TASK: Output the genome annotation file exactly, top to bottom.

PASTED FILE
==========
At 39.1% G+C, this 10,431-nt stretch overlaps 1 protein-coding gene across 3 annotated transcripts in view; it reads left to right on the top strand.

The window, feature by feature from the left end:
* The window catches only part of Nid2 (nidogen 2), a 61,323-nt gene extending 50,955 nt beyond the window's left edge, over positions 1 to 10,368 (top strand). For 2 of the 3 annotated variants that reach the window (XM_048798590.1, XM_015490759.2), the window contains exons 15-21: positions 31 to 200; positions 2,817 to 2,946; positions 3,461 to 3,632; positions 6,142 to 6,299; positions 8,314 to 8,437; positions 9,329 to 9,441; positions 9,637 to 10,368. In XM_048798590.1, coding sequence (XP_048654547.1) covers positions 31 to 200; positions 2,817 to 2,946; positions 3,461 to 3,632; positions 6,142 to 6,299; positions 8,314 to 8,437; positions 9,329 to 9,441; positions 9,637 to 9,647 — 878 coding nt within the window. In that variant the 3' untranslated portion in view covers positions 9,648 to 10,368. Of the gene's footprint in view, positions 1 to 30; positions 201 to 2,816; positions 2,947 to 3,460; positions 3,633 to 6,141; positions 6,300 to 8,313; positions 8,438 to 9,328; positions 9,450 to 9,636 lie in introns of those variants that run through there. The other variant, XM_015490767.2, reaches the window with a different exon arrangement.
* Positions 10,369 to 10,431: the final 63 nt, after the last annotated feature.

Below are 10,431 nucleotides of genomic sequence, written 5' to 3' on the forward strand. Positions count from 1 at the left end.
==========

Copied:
At 39.1% G+C, this 10,431-nt stretch overlaps 1 protein-coding gene across 3 annotated transcripts in view; it reads left to right on the top strand.

The window, feature by feature from the left end:
* The window catches only part of Nid2 (nidogen 2), a 61,323-nt gene extending 50,955 nt beyond the window's left edge, over positions 1 to 10,368 (top strand). For 2 of the 3 annotated variants that reach the window (XM_048798590.1, XM_015490759.2), the window contains exons 15-21: positions 31 to 200; positions 2,817 to 2,946; positions 3,461 to 3,632; positions 6,142 to 6,299; positions 8,314 to 8,437; positions 9,329 to 9,441; positions 9,637 to 10,368. In XM_048798590.1, coding sequence (XP_048654547.1) covers positions 31 to 200; positions 2,817 to 2,946; positions 3,461 to 3,632; positions 6,142 to 6,299; positions 8,314 to 8,437; positions 9,329 to 9,441; positions 9,637 to 9,647 — 878 coding nt within the window. In that variant the 3' untranslated portion in view covers positions 9,648 to 10,368. Of the gene's footprint in view, positions 1 to 30; positions 201 to 2,816; positions 2,947 to 3,460; positions 3,633 to 6,141; positions 6,300 to 8,313; positions 8,438 to 9,328; positions 9,450 to 9,636 lie in introns of those variants that run through there. The other variant, XM_015490767.2, reaches the window with a different exon arrangement.
* Positions 10,369 to 10,431: the final 63 nt, after the last annotated feature.

Below are 10,431 nucleotides of genomic sequence, written 5' to 3' on the forward strand. Positions count from 1 at the left end.